When I joined the PathCheck Foundation, I saw it as an opportunity to re-envision my previous work in novel disease detection through a pandemic lens with the tools that PathCheck’s team had developed. This has led to the creation of our new flagship PathCheck mobile application. While the app is still in development, I want to share with you how we are thinking about exposure notifications with a new Exposure Map screen that allows the users to place what we are calling Exposure Sensors.
Exposure Sensors are like virtual, disease motion detectors that alert you whenever other PathCheckers (PathCheck app users) who have recently reported symptoms that enter or overlap with your sensor area, or when public health agencies and other data partners report alerts in the locales where the sensors are located. Initially, the user may place up to 2 Exposure Sensors at any given time. If you want more sensors, you will need to earn them with various app activities that incentivize participation.
You can use Exposure Sensors to receive notifications for the locations you care about the most, including where you live, work, go to school, shop, eat, or perhaps where you are planning a vacation and other travel destinations – to help you know before you go!
The concept of Exposure Sensors may seem simple, but it solves a few problems. Instead of mapping and geofencing all data points and locations, it relies on the locations that matter most to the users, and only when those locations are tripped by others, thus reducing the burden of data storage, data analysis and visualization challenges, as well as preventing unnecessary alerts. It also inherently leverages sharding, split learning and other best practices of No Peek Privacy to distribute data on a need-to-know basis while minimizing (and potentially removing) the need for location services. And by allowing the user to create persistent zones of exposure, they aren’t just getting alerts of the individual people with whom they physically intersect that are opted into Bluetooth-based exposure notifications in Android and iOS. Of which usually results in too few notifications to be helpful – misrepresenting the true risk of communicable disease within the population.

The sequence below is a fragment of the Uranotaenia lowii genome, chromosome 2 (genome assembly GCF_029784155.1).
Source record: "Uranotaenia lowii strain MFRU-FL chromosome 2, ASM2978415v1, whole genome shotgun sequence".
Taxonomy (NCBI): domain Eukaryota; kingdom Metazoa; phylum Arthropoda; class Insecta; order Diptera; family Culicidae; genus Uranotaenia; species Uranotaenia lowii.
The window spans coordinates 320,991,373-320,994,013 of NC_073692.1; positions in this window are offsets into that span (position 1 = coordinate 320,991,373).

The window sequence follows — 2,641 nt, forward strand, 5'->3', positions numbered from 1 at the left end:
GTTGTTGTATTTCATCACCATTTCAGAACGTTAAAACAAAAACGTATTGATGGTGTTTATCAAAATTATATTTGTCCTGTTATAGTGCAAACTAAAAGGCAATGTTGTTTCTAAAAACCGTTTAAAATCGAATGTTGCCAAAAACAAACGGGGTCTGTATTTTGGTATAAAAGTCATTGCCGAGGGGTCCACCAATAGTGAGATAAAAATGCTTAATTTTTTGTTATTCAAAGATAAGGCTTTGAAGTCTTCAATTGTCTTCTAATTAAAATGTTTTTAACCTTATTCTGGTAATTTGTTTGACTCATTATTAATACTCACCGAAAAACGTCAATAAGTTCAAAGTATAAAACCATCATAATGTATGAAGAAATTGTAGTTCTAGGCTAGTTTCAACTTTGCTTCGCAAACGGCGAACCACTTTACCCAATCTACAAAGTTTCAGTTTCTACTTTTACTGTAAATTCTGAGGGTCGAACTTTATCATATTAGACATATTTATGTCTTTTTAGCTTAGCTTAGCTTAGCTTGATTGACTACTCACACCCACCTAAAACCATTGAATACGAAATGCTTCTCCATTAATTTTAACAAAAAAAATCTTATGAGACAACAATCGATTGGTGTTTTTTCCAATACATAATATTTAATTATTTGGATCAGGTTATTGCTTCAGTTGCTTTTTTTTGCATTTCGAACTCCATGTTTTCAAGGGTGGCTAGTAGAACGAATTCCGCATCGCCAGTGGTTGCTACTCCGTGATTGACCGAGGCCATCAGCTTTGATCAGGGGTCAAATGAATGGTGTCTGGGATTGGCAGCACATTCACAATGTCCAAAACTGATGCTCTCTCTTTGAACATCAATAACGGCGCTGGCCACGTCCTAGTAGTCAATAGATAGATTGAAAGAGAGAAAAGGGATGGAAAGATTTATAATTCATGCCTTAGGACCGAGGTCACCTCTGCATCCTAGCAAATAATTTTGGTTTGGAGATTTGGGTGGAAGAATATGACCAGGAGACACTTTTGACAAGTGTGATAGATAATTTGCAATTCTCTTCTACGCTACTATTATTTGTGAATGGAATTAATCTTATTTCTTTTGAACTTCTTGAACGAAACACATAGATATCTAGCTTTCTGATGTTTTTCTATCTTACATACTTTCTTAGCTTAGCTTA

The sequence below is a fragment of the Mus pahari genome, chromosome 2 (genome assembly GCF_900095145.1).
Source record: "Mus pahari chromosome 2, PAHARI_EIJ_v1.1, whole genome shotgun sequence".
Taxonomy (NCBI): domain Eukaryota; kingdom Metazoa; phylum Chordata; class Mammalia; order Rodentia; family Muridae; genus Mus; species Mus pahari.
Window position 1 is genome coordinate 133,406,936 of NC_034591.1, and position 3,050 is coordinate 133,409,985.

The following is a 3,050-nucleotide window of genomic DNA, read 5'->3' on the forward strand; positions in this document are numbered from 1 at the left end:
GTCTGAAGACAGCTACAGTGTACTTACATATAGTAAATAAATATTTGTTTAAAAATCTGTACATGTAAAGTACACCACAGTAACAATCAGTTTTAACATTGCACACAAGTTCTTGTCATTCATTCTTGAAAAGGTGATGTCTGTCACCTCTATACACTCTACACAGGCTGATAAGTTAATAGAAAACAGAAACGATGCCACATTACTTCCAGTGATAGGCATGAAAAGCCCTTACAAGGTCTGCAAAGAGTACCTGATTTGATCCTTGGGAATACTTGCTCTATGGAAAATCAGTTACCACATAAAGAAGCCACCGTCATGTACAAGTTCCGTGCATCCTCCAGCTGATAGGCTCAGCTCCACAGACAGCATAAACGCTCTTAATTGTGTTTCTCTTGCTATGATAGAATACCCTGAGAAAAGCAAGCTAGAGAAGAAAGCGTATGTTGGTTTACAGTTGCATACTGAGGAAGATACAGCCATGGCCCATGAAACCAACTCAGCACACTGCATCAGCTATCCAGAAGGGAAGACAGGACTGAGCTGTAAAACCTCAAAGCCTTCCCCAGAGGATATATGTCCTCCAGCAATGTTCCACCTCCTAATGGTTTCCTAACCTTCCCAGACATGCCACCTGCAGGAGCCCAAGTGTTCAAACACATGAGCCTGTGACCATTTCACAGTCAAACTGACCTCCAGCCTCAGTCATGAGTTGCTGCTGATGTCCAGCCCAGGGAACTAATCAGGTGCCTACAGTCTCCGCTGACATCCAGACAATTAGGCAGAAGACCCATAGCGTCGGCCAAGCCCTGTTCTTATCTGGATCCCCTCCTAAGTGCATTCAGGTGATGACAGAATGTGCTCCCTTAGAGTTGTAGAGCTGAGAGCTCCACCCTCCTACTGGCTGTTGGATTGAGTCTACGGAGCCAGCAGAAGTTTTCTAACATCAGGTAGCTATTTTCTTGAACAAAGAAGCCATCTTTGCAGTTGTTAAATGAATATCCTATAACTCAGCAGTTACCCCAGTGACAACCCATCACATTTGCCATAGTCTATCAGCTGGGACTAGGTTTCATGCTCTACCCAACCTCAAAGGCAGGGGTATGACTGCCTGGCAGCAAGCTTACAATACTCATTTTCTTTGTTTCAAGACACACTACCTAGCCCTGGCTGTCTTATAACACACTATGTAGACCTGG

The biggest challenge of course will be having enough PathCheckers to be effective, but we know from COVID-19 that an astounding 40% of all smartphone users turned on Exposure Notifications. So with many of those EN services now being decommissioned and plenty of people who still want to be informed, there is a good chance participation will still be meaningful, even if it’s not 40%. Case in point, a traffic app like Waze needs only 1% of the driving population to use its service in order to be able to represent traffic accurately.
Wazers are incentivized to use the app in order to get timely traffic information, but they must turn on location services for it to work, and in doing so, more traffic data is collected. Likewise, PathCheckers will be incentivized to participate if they want to get value out of it. It’s a social contract that if successful will forever change how people monitor and receive exposure notifications beyond COVID-19.
And that’s just one of the 3 main features being developed for the new PathCheck app. Stay tuned and stay healthy!